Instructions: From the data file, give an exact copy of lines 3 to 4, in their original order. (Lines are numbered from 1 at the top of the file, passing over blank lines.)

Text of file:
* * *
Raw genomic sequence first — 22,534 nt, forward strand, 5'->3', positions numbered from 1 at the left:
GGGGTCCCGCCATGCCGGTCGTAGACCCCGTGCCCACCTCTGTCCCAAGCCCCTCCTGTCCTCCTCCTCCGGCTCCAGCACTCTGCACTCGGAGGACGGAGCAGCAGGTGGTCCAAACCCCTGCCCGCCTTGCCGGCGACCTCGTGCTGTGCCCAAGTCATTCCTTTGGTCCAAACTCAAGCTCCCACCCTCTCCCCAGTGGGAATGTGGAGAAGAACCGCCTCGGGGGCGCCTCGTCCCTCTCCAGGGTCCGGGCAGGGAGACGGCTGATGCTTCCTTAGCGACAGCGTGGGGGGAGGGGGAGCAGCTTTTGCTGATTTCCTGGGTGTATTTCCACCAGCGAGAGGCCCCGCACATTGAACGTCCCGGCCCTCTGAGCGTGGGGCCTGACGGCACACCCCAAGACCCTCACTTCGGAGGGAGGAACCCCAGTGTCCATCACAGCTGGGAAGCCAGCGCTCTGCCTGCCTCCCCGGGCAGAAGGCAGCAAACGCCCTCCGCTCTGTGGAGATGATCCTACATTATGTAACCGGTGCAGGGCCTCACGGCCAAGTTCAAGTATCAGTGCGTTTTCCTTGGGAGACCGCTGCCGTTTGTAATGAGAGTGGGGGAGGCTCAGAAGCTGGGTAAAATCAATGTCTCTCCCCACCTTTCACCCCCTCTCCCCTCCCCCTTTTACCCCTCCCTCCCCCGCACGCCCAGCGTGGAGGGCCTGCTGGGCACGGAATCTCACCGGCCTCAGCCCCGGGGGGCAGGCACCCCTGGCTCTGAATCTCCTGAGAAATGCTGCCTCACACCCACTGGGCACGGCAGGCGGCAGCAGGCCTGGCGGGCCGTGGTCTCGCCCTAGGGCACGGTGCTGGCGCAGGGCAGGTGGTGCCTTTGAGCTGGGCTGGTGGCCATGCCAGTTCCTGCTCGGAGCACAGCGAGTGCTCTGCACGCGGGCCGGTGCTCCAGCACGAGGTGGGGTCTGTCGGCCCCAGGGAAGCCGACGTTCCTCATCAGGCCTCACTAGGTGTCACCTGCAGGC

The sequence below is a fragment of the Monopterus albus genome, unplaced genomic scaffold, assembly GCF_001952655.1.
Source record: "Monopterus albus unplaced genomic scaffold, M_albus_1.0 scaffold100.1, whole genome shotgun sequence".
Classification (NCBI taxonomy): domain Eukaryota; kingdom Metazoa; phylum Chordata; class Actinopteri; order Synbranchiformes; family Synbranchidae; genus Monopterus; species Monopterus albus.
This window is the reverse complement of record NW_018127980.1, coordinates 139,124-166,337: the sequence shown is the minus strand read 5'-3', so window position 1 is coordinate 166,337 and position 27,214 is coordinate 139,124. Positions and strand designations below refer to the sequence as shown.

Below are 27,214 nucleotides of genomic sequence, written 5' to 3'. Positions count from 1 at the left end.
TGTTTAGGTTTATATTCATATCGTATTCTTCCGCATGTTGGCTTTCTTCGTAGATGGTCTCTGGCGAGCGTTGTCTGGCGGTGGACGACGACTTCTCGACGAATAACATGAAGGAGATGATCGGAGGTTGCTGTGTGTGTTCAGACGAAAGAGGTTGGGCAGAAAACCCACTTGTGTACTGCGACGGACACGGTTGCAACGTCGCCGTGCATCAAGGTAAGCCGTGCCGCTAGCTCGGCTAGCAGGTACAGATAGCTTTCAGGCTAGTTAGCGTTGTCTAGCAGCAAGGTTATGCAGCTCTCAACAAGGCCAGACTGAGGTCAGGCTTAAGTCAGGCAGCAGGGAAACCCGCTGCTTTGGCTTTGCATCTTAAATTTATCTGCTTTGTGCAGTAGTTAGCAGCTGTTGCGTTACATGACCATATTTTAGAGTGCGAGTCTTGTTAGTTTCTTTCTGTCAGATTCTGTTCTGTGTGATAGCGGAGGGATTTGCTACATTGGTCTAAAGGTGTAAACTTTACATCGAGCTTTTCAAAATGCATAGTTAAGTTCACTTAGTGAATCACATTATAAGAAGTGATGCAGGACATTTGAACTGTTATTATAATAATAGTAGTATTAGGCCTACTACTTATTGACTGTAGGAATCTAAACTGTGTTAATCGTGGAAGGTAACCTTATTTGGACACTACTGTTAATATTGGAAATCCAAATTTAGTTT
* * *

The sequence below is a fragment of the Monopterus albus genome, unplaced genomic scaffold, assembly GCF_001952655.1.
Source record: "Monopterus albus unplaced genomic scaffold, M_albus_1.0 scaffold100.1, whole genome shotgun sequence".